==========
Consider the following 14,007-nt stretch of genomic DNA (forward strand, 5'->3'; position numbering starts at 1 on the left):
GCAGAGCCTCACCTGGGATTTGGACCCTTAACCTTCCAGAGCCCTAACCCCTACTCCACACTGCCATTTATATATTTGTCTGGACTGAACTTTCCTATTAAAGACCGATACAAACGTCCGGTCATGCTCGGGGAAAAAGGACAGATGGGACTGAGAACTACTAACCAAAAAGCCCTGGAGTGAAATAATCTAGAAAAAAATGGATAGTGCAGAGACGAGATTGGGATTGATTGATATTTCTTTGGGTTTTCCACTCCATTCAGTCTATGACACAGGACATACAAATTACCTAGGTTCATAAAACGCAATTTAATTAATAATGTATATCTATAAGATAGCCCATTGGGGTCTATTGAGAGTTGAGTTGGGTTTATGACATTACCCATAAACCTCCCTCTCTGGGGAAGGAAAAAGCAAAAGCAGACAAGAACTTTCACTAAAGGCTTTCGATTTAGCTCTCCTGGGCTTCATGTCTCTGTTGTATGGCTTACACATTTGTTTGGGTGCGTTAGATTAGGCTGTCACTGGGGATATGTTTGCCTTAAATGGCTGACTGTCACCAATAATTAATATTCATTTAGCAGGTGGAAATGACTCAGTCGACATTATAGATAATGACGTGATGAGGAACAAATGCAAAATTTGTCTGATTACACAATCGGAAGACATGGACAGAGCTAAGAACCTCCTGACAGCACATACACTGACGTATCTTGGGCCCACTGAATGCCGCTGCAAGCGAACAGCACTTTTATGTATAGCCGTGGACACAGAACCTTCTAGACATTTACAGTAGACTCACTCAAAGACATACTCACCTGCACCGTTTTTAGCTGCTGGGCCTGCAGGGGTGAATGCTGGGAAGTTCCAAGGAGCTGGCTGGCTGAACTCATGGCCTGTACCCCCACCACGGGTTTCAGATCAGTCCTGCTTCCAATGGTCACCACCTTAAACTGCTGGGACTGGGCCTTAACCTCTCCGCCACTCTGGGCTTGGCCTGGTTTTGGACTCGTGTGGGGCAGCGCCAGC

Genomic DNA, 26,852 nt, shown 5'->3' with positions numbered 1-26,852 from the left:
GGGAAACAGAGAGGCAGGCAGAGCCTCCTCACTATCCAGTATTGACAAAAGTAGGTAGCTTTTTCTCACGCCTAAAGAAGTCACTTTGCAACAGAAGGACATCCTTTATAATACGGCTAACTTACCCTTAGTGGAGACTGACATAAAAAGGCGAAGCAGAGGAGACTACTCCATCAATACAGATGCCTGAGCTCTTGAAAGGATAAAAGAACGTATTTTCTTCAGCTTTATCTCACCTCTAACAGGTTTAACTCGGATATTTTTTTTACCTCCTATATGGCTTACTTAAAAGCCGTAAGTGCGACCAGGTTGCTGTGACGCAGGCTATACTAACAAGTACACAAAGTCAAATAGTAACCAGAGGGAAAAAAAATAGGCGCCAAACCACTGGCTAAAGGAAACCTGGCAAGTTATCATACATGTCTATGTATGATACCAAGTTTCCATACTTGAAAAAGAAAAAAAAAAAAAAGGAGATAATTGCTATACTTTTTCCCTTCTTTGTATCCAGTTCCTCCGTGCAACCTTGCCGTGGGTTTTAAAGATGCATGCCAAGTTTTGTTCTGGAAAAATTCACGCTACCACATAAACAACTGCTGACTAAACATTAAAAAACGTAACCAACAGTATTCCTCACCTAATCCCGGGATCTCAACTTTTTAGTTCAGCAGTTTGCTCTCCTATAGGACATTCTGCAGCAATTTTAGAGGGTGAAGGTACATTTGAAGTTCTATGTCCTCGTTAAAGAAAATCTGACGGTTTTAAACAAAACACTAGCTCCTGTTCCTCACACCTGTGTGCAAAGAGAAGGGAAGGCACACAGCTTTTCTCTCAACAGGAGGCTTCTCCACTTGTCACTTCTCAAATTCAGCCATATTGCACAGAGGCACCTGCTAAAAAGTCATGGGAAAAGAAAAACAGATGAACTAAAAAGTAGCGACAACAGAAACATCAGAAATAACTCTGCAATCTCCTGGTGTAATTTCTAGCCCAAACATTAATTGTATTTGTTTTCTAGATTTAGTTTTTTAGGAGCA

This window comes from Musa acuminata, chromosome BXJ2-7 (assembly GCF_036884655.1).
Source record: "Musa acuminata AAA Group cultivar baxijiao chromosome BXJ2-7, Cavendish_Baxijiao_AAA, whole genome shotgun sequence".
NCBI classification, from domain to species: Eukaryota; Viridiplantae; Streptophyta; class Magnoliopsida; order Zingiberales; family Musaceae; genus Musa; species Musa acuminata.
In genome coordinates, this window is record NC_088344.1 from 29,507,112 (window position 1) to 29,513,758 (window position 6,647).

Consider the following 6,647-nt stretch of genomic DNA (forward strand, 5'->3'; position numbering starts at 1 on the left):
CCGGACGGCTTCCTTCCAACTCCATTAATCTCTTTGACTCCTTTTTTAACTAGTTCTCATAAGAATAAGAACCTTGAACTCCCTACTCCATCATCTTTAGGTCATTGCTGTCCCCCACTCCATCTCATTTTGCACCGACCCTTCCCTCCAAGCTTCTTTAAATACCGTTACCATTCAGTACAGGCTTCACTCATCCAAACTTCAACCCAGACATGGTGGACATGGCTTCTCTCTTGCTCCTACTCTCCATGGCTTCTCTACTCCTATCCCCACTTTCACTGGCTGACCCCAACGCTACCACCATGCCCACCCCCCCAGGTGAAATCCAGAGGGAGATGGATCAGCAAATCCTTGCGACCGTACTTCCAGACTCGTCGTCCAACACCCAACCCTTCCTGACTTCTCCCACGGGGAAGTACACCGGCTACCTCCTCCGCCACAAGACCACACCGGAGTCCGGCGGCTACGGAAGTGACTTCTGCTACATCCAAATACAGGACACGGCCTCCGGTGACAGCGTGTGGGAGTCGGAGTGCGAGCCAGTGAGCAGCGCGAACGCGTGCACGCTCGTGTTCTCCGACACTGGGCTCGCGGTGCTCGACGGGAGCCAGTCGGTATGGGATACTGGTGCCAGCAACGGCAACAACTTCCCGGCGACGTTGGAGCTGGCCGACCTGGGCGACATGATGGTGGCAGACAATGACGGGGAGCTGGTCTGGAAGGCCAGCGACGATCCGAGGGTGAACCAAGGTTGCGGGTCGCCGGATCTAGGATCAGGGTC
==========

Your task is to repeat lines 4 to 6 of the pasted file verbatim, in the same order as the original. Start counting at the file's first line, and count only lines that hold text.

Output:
GGGAAACAGAGAGGCAGGCAGAGCCTCCTCACTATCCAGTATTGACAAAAGTAGGTAGCTTTTTCTCACGCCTAAAGAAGTCACTTTGCAACAGAAGGACATCCTTTATAATACGGCTAACTTACCCTTAGTGGAGACTGACATAAAAAGGCGAAGCAGAGGAGACTACTCCATCAATACAGATGCCTGAGCTCTTGAAAGGATAAAAGAACGTATTTTCTTCAGCTTTATCTCACCTCTAACAGGTTTAACTCGGATATTTTTTTTACCTCCTATATGGCTTACTTAAAAGCCGTAAGTGCGACCAGGTTGCTGTGACGCAGGCTATACTAACAAGTACACAAAGTCAAATAGTAACCAGAGGGAAAAAAAATAGGCGCCAAACCACTGGCTAAAGGAAACCTGGCAAGTTATCATACATGTCTATGTATGATACCAAGTTTCCATACTTGAAAAAGAAAAAAAAAAAAAAGGAGATAATTGCTATACTTTTTCCCTTCTTTGTATCCAGTTCCTCCGTGCAACCTTGCCGTGGGTTTTAAAGATGCATGCCAAGTTTTGTTCTGGAAAAATTCACGCTACCACATAAACAACTGCTGACTAAACATTAAAAAACGTAACCAACAGTATTCCTCACCTAATCCCGGGATCTCAACTTTTTAGTTCAGCAGTTTGCTCTCCTATAGGACATTCTGCAGCAATTTTAGAGGGTGAAGGTACATTTGAAGTTCTATGTCCTCGTTAAAGAAAATCTGACGGTTTTAAACAAAACACTAGCTCCTGTTCCTCACACCTGTGTGCAAAGAGAAGGGAAGGCACACAGCTTTTCTCTCAACAGGAGGCTTCTCCACTTGTCACTTCTCAAATTCAGCCATATTGCACAGAGGCACCTGCTAAAAAGTCATGGGAAAAGAAAAACAGATGAACTAAAAAGTAGCGACAACAGAAACATCAGAAATAACTCTGCAATCTCCTGGTGTAATTTCTAGCCCAAACATTAATTGTATTTGTTTTCTAGATTTAGTTTTTTAGGAGCA

This window comes from Musa acuminata, chromosome BXJ2-7 (assembly GCF_036884655.1).
Source record: "Musa acuminata AAA Group cultivar baxijiao chromosome BXJ2-7, Cavendish_Baxijiao_AAA, whole genome shotgun sequence".